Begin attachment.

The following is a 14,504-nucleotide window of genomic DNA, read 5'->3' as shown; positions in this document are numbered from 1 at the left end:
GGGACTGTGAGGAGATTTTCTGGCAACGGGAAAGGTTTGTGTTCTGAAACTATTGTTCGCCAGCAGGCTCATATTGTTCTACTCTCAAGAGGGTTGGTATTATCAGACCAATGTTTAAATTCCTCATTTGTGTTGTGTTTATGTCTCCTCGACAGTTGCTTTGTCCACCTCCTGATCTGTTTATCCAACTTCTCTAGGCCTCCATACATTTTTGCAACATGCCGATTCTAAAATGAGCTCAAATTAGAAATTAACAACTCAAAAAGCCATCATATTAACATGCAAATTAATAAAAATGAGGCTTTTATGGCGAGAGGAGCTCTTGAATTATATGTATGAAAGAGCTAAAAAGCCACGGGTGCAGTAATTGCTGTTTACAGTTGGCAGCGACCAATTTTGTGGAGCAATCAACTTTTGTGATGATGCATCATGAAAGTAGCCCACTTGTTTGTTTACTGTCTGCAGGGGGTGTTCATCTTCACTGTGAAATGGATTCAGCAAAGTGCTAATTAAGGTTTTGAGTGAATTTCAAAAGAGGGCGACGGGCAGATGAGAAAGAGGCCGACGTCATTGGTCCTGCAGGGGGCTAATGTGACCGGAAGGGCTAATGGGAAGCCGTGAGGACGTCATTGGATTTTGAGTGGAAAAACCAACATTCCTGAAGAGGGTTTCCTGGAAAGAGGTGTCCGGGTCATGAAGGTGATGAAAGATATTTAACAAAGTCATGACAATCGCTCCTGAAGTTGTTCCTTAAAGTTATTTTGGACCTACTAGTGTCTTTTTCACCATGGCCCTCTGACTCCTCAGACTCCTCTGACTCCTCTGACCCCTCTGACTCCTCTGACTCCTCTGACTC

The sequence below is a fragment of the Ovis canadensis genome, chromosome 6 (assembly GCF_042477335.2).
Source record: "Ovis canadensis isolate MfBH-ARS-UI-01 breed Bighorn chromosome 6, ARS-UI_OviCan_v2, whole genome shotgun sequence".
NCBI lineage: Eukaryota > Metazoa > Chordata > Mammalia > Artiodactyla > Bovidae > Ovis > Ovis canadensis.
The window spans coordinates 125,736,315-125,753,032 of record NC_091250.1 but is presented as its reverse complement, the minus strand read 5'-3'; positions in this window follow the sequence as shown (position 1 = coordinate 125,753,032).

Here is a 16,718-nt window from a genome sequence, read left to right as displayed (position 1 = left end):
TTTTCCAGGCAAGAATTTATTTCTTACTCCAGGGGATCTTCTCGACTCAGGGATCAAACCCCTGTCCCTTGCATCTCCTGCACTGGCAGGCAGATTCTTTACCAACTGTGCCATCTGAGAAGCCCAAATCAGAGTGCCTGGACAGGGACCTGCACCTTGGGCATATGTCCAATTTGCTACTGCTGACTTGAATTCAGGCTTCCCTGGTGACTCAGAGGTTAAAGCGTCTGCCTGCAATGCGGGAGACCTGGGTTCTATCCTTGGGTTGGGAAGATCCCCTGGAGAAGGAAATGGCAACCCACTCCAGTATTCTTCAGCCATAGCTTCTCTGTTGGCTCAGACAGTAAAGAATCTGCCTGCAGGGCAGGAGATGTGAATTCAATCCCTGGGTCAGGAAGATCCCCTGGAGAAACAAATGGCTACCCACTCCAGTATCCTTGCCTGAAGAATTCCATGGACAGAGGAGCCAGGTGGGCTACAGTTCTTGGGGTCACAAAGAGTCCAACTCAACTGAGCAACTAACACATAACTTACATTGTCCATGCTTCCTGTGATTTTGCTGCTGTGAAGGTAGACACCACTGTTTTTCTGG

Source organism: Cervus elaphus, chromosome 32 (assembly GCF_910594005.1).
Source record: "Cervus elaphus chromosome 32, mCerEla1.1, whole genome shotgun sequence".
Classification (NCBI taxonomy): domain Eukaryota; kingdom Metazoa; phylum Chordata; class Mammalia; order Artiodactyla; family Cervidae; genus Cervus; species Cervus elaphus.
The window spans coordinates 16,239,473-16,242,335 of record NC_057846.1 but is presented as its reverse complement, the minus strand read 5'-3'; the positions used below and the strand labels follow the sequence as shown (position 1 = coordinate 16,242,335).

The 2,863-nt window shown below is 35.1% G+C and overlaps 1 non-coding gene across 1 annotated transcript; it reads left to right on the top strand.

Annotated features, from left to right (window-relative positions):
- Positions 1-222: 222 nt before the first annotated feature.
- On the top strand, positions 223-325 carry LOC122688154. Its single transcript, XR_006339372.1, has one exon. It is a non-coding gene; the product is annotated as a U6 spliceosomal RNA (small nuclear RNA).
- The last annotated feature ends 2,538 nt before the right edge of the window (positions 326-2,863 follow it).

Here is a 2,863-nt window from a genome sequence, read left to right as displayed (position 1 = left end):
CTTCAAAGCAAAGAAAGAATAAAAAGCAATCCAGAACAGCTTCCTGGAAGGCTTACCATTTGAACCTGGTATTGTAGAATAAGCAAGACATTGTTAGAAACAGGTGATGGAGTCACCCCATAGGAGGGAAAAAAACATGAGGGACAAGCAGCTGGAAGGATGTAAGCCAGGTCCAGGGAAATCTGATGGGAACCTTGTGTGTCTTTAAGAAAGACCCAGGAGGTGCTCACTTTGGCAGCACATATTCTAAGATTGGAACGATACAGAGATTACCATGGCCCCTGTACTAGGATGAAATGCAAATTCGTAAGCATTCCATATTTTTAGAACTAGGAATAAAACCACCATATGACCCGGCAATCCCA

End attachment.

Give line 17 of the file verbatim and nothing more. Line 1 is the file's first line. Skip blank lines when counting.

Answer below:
- The last annotated feature ends 2,538 nt before the right edge of the window (positions 326-2,863 follow it).